You may have an inkling as to what the outcome of your research questions will be, but it isn't essential when you start out. Of course as you start really developing what you want to look at by reading around the subject you may have a better sense of what you're going to find. The literature review that you undertake will help give you your...

  • We hope it will and I wish you all the best of luck in supervising!

  • See you in September Raymond!

  • Hi Raymond,

    Blackboard and Moodle are examples of Virtual Learning Environment. As a university we use blackboard to put documents up on for students and quite often schools/colleges (pre university education) will use a programme called Moodle to do the same.

    You are indeed correct that CV is essentially a resume, as we use the Latin "Curriculum Vitae"...

  • I would say it's good practice at any level and always worthy

  • Sounds like a reasonable method to me. I would strongly recommend exploring wider issues about nakedness/revealing clothing from other cultures so that you can be analytical using this work in thinking about Sri Lanka as your chosen example. It isn't a problem for your literature review if there is nothing specifically relating to Sri Lanka, the osari and the...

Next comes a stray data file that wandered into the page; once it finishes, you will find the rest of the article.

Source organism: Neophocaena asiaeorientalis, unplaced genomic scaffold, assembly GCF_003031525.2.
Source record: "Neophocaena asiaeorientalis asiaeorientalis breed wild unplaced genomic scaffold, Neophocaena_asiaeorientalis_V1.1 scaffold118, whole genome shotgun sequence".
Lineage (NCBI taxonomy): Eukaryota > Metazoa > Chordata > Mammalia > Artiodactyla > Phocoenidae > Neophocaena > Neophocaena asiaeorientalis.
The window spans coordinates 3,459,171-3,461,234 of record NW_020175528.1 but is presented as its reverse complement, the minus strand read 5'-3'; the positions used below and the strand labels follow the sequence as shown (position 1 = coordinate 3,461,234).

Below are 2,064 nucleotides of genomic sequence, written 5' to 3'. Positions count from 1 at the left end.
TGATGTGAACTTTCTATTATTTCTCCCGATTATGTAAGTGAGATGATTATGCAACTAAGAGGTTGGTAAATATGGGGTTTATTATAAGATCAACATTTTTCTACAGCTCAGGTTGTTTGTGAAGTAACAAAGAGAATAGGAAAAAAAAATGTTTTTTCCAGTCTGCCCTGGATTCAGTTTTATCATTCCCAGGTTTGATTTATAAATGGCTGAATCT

• Hi Marie,

    We have no plans to group the feedback to areas of knowledge as learners take their course at their own pace and it would therefore be a logistical nightmare for a course of this size (we have thousands of learners). The feedback is not meant to be detailed that you receive here - mainly the opportunity to receive some thought provoking comments,...

  • Hi Eulinda,

    We would love to keep in contact and we will be able to do that via twitter - if you look for the course hashtag #FLcuriosity - we will be tweeting about that so please feel free to let us know how you are getting on.

    Best wishes,
    Emma

  • Thanks Riadh, I'm so pleased you have enjoyed the course! If you're missing us desperately you can always keep in contact via twitter - you will see we are there tweeting under the course hashtag - #FLcuriosity